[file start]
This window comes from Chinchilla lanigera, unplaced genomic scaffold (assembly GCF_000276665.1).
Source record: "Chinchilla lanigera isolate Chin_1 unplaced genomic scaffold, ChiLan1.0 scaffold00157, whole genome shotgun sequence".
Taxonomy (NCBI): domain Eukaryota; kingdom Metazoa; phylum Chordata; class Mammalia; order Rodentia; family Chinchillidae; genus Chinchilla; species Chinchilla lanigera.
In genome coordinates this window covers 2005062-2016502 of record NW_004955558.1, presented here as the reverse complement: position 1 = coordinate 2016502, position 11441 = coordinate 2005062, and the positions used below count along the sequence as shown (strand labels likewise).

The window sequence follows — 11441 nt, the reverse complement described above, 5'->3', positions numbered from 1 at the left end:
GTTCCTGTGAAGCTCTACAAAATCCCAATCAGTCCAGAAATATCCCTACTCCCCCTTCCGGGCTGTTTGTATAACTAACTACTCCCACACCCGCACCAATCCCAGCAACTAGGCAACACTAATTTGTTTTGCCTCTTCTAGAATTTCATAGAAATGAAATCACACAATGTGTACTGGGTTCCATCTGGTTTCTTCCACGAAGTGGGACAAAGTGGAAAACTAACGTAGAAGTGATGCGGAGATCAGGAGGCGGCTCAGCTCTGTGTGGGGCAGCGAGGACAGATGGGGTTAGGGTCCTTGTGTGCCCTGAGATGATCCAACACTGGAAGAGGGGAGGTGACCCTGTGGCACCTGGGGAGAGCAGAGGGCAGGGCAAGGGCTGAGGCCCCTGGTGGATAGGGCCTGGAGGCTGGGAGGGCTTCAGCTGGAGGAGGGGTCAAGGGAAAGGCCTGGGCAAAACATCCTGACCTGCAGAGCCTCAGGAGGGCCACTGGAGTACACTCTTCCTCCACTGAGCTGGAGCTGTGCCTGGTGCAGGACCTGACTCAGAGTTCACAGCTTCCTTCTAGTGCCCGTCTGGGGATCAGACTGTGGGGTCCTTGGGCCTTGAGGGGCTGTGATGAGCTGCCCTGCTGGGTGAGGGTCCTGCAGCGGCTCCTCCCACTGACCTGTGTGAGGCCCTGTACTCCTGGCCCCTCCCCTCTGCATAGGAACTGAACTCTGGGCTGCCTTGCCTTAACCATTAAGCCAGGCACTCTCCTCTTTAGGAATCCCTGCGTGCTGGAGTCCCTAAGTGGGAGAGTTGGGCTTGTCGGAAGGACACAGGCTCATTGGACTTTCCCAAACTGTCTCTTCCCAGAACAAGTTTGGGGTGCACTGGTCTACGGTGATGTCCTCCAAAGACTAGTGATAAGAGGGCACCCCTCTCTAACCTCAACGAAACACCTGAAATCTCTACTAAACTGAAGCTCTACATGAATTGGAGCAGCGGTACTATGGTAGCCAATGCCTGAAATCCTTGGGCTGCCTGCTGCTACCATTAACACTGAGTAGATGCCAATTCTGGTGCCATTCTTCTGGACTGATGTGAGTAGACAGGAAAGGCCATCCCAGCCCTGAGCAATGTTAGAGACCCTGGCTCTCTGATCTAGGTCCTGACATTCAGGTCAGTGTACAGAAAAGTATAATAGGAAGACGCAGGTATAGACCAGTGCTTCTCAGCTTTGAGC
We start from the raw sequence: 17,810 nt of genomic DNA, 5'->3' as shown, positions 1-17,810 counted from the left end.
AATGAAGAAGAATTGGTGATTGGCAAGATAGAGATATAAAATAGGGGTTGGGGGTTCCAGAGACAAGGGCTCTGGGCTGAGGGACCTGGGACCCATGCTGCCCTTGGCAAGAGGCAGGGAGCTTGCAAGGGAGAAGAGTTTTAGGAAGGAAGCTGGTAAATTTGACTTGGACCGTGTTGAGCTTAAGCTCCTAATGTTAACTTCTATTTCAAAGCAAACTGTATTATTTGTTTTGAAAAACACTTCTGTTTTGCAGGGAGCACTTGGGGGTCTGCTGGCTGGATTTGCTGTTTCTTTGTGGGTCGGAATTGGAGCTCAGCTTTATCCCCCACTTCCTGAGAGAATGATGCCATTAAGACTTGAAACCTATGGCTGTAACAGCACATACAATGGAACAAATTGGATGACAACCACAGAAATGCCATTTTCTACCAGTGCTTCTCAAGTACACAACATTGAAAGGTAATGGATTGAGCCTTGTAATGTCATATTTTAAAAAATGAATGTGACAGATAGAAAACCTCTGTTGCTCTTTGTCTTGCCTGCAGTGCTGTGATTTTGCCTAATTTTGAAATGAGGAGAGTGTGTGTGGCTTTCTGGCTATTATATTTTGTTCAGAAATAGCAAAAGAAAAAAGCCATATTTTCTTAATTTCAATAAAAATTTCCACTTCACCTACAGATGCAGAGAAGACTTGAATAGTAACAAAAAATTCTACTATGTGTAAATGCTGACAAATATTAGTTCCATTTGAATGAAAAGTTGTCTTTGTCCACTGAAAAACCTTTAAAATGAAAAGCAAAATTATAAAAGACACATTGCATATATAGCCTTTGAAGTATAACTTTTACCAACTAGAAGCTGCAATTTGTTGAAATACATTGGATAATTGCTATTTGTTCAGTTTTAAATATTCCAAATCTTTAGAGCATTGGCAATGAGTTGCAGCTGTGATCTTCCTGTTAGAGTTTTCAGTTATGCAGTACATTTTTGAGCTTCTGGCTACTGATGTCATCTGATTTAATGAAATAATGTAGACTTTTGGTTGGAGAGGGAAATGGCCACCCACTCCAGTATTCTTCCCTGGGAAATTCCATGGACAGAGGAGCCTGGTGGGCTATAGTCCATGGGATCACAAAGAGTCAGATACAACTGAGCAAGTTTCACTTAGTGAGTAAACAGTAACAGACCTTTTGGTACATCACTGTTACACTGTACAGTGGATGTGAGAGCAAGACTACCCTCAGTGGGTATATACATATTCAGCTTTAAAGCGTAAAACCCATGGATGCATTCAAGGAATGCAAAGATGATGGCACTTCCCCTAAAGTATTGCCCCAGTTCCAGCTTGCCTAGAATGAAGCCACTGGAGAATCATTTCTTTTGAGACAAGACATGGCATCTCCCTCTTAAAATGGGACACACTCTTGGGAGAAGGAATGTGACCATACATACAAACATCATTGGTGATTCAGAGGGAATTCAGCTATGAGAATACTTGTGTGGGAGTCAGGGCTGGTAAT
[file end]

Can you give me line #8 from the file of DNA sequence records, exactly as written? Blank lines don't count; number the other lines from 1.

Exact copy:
AATGAAGAAGAATTGGTGATTGGCAAGATAGAGATATAAAATAGGGGTTGGGGGTTCCAGAGACAAGGGCTCTGGGCTGAGGGACCTGGGACCCATGCTGCCCTTGGCAAGAGGCAGGGAGCTTGCAAGGGAGAAGAGTTTTAGGAAGGAAGCTGGTAAATTTGACTTGGACCGTGTTGAGCTTAAGCTCCTAATGTTAACTTCTATTTCAAAGCAAACTGTATTATTTGTTTTGAAAAACACTTCTGTTTTGCAGGGAGCACTTGGGGGTCTGCTGGCTGGATTTGCTGTTTCTTTGTGGGTCGGAATTGGAGCTCAGCTTTATCCCCCACTTCCTGAGAGAATGATGCCATTAAGACTTGAAACCTATGGCTGTAACAGCACATACAATGGAACAAATTGGATGACAACCACAGAAATGCCATTTTCTACCAGTGCTTCTCAAGTACACAACATTGAAAGGTAATGGATTGAGCCTTGTAATGTCATATTTTAAAAAATGAATGTGACAGATAGAAAACCTCTGTTGCTCTTTGTCTTGCCTGCAGTGCTGTGATTTTGCCTAATTTTGAAATGAGGAGAGTGTGTGTGGCTTTCTGGCTATTATATTTTGTTCAGAAATAGCAAAAGAAAAAAGCCATATTTTCTTAATTTCAATAAAAATTTCCACTTCACCTACAGATGCAGAGAAGACTTGAATAGTAACAAAAAATTCTACTATGTGTAAATGCTGACAAATATTAGTTCCATTTGAATGAAAAGTTGTCTTTGTCCACTGAAAAACCTTTAAAATGAAAAGCAAAATTATAAAAGACACATTGCATATATAGCCTTTGAAGTATAACTTTTACCAACTAGAAGCTGCAATTTGTTGAAATACATTGGATAATTGCTATTTGTTCAGTTTTAAATATTCCAAATCTTTAGAGCATTGGCAATGAGTTGCAGCTGTGATCTTCCTGTTAGAGTTTTCAGTTATGCAGTACATTTTTGAGCTTCTGGCTACTGATGTCATCTGATTTAATGAAATAATGTAGACTTTTGGTTGGAGAGGGAAATGGCCACCCACTCCAGTATTCTTCCCTGGGAAATTCCATGGACAGAGGAGCCTGGTGGGCTATAGTCCATGGGATCACAAAGAGTCAGATACAACTGAGCAAGTTTCACTTAGTGAGTAAACAGTAACAGACCTTTTGGTACATCACTGTTACACTGTACAGTGGATGTGAGAGCAAGACTACCCTCAGTGGGTATATACATATTCAGCTTTAAAGCGTAAAACCCATGGATGCATTCAAGGAATGCAAAGATGATGGCACTTCCCCTAAAGTATTGCCCCAGTTCCAGCTTGCCTAGAATGAAGCCACTGGAGAATCATTTCTTTTGAGACAAGACATGGCATCTCCCTCTTAAAATGGGACACACTCTTGGGAGAAGGAATGTGACCATACATACAAACATCATTGGTGATTCAGAGGGAATTCAGCTATGAGAATACTTGTGTGGGAGTCAGGGCTGGTAAT